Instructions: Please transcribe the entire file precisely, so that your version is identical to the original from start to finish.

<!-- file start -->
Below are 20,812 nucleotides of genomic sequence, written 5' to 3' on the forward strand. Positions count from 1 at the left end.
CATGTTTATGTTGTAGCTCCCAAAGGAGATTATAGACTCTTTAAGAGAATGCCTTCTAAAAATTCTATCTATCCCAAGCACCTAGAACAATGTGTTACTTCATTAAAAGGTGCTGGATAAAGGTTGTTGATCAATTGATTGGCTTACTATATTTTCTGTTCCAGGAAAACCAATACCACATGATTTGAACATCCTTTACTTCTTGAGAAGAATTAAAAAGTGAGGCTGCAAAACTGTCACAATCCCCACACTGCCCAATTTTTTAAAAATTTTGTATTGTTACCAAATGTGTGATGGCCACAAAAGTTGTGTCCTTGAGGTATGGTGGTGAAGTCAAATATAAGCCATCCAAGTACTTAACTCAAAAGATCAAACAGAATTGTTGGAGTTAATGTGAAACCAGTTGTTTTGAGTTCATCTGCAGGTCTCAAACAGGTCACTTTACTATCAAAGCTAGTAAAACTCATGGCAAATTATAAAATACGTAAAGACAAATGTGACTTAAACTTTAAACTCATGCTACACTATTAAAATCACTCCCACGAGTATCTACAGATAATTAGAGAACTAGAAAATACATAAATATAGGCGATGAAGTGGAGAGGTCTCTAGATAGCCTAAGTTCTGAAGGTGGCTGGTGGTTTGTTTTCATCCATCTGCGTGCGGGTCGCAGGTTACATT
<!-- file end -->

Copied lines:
Below are 20,812 nucleotides of genomic sequence, written 5' to 3' on the forward strand. Positions count from 1 at the left end.
CATGTTTATGTTGTAGCTCCCAAAGGAGATTATAGACTCTTTAAGAGAATGCCTTCTAAAAATTCTATCTATCCCAAGCACCTAGAACAATGTGTTACTTCATTAAAAGGTGCTGGATAAAGGTTGTTGATCAATTGATTGGCTTACTATATTTTCTGTTCCAGGAAAACCAATACCACATGATTTGAACATCCTTTACTTCTTGAGAAGAATTAAAAAGTGAGGCTGCAAAACTGTCACAATCCCCACACTGCCCAATTTTTTAAAAATTTTGTATTGTTACCAAATGTGTGATGGCCACAAAAGTTGTGTCCTTGAGGTATGGTGGTGAAGTCAAATATAAGCCATCCAAGTACTTAACTCAAAAGATCAAACAGAATTGTTGGAGTTAATGTGAAACCAGTTGTTTTGAGTTCATCTGCAGGTCTCAAACAGGTCACTTTACTATCAAAGCTAGTAAAACTCATGGCAAATTATAAAATACGTAAAGACAAATGTGACTTAAACTTTAAACTCATGCTACACTATTAAAATCACTCCCACGAGTATCTACAGATAATTAGAGAACTAGAAAATACATAAATATAGGCGATGAAGTGGAGAGGTCTCTAGATAGCCTAAGTTCTGAAGGTGGCTGGTGGTTTGTTTTCATCCATCTGCGTGCGGGTCGCAGGTTACATT